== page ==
Exposing Slavery: Photography, Human Bondage, and the Birth of Modern Visual Politics in America, by Matthew Fox-Amato

Ellen T. Armour applauds a powerful account of the role photography played in the struggles over slavery

November 7, 2019
Joseph Carpenter, in Personal Reminiscences of the Anti-Slavery and Other Reforms and Reformers, by Aaron M. Powell, 1899
Source: Courtesy of Jean Blackwell Hutson Research and Reference Division, Schomburg Center for Research in Black Culture, The New York Public Library, Astor, Lenox and Tilden Foundations
Joseph Carpenter, in Personal Reminiscences of the Anti-Slavery and Other Reforms and Reformers, by Aaron M. Powell, 1899

That photographs (still or moving) impact American political life is a given. Iconic photographs such as Dorothea Lange’s Migrant Mother and Nick Ut’s Napalm Girl are credited with advancing support for the New Deal and opposition to the Vietnam War, respectively. Lately, cell phone videos of police killings of black people have energised the #BlackLivesMatter movement and resistance to it. If you think these are recent phenomena made possible by equally recent advances in photographic technologies, Exposing Slavery will make you think again – on all counts.

The earliest photographic technologies (daguerreotypes, tintypes, etc) quickly became surprisingly affordable. Matthew Fox-Amato traces their role in the conflict over American chattel slavery that gave rise to the Civil War and shaped its aftermath. He reads the photographs that comprise his working archive with great insight, attending to the ways they follow or break with the photographic, painterly and political conventions of their day.

Attending to patterns of display and circulation alongside relationships to written artefacts (from slave narratives to pamphlets to broadsheets), he shows how this visual archive embodies both sides of the conflict over slavery. White slaveholders displayed photographs (Fox-Amato dubs them “chattel Madonnas”) of their children with the slavewomen who cared for them as evidence of slavery’s “benevolent intimacy”. Photographs of fugitive slaves’ scarred backs documented the opposite. Enslaved people paid for photographs of family members as private mementos that accrued special value when someone was sold away. White and Negro abolitionists (including fugitive slaves Frederick Douglass and Sojourner Truth) circulated dignified portraits of themselves and of their interracial gatherings to gin up support for their cause.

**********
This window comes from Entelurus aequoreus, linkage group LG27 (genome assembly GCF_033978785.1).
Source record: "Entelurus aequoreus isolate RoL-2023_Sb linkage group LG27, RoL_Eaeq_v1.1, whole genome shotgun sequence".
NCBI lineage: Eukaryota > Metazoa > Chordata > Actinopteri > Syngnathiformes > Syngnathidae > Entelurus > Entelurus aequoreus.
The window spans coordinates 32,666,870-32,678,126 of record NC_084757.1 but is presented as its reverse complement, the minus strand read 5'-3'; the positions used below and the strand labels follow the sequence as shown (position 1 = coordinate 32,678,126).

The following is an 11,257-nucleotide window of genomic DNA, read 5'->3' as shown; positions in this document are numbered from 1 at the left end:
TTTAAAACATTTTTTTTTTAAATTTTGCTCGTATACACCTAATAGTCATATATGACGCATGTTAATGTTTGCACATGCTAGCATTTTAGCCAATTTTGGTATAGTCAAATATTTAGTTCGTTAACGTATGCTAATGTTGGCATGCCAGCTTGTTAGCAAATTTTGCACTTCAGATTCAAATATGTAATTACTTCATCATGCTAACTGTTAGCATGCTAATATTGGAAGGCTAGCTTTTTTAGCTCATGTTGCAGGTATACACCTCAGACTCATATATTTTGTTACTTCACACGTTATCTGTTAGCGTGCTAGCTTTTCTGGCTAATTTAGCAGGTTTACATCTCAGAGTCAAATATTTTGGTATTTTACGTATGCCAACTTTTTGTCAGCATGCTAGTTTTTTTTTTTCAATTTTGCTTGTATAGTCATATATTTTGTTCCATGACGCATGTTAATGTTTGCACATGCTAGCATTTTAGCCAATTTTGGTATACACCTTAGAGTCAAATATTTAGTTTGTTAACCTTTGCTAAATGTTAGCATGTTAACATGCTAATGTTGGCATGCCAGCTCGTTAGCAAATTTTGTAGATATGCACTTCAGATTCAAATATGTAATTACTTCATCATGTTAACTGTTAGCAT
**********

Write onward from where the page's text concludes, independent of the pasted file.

Photography also propped up the racialised politics that took root in the postbellum US and the concept of race that undergirded them. If photographs of the freedmen that fought for the Union ennobled and heroised them, photographs of white Union soldiers with Negro servants whose labour made encampments a home-away-from-home set the stage for Reconstruction’s reversals. Harvard scientist Louis Agassiz commissioned photographs of naked slave men and women – staged under duress – to support his claim that white superiority was biologically based.

But the book’s significance extends beyond its documentation of a previously unknown (or at least unconnected) visual archive and its historical import. Photography’s significance to American racial politics didn’t end with Emancipation, Lee’s surrender at Appomattox, Reconstruction or the modern civil rights movement, for that matter. In this post-truth era – when, not coincidentally, violent white supremacy is ascendant – we need resources that advance visual-political literacy. Exposing Slavery is one such resource. Beyond providing important historical insights relevant to today’s racial and visual politics, it schools us in ways of looking. The arresting reproductions of old photographs call on us to slow down and pay attention. Fox-Amato’s cogent exposition of what’s on offer in the photographs – what they open up and open on to, if you will – invites us to look more deeply not only into our past but into our present. Add Exposing Slavery to your reading list and your syllabus. We’ll all be better for it. 

Ellen T. Armour writes on photography, new media and visual culture from her perspective as a philosophical theologian. She teaches at Vanderbilt University’s Divinity School in Nashville, Tennessee.


Exposing Slavery: Photography, Human Bondage, and the Birth of Modern Visual Politics in America
By Matthew Fox-Amato
Oxford University Press
360pp, £25.99
ISBN 9780190663933
Published 2 May 2019

POSTSCRIPT:

Print headline: Documented in black and white

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